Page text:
History then enters to reinforce or destroy your commitment because the initial, if you like non political emotions, will not sustain the person through any length of struggle and what a national liberation struggle demand of participants.

This is not to say there are not those who study and know their history who have it sussed: the historians, the teachers and the politicians. But without people to join up the dots a revolutionary struggle would just be a continues series of similar but unconnected skirmishes. But for the majority I would argue and certainly for myself the initial driving force is the enemies oppression and the absence of a democratic and peaceful way to end that oppression.

Politics can often be, especially for youth, the simple realisation that the state forces that raided your home or beat your neighbours in the street did the same in another town or village. The personal grows into the political.

Enter stage right history and its lessons and stage left the most up to date vehicle for such lessons the electronic media. An image on TV can say more than 1000 static photographs or 1000 statements It is like a bushfire of communication. It has become instantaneous to the point that governments are afraid of the truth and we have state censorship or the operators of the media, the journalists and producers are afraid of it and practice self censorship

One of the things which caught my eye in the Mise Eire film was that newspaper articles in the 1910's and 1920s were often marked ``censor cleared'' and throughout the 1970s and 1980s state censorship in the electronic media was all pervasive

The 1916 to 1922 period was one of the most thrilling and one of the most traumatic periods of Irish history.

It was a time when the majority of the people of Ireland voted to break free from imperial control, when men and women fought for the grand vision of freedom and brought an empire to the bargaining table, but it was also a time of great suffering and division.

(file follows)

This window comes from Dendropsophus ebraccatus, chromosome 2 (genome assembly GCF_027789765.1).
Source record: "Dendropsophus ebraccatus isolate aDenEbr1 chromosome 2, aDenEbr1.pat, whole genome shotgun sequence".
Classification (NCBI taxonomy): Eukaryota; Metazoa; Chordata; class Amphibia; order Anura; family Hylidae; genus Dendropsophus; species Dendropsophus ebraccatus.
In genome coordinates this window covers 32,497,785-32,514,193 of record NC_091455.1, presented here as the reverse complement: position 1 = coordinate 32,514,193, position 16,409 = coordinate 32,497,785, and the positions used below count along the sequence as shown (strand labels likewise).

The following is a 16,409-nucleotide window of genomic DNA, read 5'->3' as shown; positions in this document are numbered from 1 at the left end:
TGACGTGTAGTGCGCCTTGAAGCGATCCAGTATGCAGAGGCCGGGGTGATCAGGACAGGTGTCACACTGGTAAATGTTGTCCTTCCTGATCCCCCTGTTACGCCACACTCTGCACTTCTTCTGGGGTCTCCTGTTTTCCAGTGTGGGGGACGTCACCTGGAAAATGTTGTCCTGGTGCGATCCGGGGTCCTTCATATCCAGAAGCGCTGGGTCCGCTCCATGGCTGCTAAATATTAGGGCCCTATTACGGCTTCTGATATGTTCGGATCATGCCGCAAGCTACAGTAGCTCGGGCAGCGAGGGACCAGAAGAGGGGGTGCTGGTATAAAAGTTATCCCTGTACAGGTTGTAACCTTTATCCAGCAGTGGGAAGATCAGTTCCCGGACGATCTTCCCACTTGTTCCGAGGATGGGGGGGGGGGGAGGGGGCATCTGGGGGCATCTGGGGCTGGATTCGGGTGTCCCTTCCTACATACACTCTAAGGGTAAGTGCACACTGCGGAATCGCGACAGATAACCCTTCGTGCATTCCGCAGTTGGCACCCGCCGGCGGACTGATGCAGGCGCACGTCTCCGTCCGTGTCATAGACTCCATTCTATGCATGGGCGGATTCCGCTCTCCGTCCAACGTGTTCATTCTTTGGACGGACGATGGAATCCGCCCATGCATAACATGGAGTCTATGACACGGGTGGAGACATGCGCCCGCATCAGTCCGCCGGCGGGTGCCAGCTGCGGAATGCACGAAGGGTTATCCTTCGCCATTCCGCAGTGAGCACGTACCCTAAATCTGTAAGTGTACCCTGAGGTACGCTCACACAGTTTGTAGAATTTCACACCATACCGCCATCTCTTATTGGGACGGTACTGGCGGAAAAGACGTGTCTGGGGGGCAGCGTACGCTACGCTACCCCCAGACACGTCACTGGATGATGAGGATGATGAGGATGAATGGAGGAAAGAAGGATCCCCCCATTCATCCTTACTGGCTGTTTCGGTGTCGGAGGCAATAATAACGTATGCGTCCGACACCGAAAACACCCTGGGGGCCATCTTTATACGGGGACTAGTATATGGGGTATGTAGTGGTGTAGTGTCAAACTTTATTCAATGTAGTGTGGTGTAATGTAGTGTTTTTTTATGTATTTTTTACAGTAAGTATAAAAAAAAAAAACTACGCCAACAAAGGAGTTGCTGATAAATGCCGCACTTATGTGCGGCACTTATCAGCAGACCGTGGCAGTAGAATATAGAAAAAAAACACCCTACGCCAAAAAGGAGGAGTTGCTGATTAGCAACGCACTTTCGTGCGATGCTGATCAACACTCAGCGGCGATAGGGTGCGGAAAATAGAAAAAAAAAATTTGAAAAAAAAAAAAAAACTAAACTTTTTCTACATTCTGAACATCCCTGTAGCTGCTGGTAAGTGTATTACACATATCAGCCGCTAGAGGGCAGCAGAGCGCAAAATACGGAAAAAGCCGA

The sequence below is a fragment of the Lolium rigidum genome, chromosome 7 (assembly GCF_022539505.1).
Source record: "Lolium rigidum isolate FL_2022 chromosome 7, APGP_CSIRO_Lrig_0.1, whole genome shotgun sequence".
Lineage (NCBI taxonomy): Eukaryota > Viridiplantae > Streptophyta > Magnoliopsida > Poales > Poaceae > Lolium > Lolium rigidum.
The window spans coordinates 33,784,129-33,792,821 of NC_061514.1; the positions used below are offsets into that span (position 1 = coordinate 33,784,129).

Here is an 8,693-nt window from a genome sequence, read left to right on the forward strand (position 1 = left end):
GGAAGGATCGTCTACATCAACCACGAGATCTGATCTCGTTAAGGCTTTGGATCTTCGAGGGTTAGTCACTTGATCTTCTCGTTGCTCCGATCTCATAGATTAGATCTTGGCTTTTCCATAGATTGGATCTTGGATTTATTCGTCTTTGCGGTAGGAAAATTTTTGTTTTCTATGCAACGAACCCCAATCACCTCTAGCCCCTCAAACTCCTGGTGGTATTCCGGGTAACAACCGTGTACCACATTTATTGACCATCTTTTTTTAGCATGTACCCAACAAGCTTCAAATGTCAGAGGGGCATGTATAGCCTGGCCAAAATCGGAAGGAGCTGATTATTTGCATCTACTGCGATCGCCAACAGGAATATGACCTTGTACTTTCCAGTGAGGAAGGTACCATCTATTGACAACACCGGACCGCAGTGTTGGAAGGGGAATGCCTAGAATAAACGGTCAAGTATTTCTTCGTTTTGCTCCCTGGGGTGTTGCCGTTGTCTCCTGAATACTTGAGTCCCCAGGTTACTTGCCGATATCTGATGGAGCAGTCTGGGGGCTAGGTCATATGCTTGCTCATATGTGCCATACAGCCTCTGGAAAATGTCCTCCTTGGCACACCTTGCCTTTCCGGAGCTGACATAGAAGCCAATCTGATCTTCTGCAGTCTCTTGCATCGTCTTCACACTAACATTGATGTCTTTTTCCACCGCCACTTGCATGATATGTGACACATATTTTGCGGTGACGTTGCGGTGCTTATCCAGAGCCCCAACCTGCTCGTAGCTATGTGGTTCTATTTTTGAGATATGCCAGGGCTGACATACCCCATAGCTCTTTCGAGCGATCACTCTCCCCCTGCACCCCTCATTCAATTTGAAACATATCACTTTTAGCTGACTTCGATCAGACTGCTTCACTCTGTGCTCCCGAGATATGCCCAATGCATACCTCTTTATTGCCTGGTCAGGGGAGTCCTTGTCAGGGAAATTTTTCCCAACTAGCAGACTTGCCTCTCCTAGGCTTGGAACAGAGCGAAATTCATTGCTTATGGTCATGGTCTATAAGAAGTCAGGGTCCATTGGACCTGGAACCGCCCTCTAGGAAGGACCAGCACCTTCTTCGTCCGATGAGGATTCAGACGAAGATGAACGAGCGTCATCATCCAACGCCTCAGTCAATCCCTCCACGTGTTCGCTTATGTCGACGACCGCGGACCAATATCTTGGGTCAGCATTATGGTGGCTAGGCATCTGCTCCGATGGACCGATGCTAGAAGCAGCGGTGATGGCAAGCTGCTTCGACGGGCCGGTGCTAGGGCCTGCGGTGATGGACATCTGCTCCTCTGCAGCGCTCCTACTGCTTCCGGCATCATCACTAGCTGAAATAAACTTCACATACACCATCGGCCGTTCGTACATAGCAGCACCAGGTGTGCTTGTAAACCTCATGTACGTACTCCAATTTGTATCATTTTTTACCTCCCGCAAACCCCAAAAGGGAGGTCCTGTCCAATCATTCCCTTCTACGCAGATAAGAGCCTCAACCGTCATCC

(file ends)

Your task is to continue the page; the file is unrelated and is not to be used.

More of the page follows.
It was a period when despite the fact that tens of thousands of Irish Volunteers gave their lives for the rights of small nations, including their own, their sacrifice was by-passed by the tide of history even as they fought and died on Flanders fields.

The tragedy of predominantly working-class loyalists and republicans fighting together in the same trenches, both believing they had been promised directly opposing political visions of the future back home, both sets of Irishmen hoodwinked by Britain into fighting a pointless war between identically corrupt imperial powers, is an enduring tragedy of history. The Kings and Queens played their imperial games while the working class pawns were discarded to rot and stagnate in the trenches.

The 1916 rebellion in Dublin may have appeared to be a mere pin-prick, given the mass carnage on the fields of Flanders, but it was a very necessary turning point in this nation's history. The executions in its aftermath exposed the cruel raw reality of colonial oppression and gave rise to a people's revolution that eventually pushed the British government out of much of Ireland.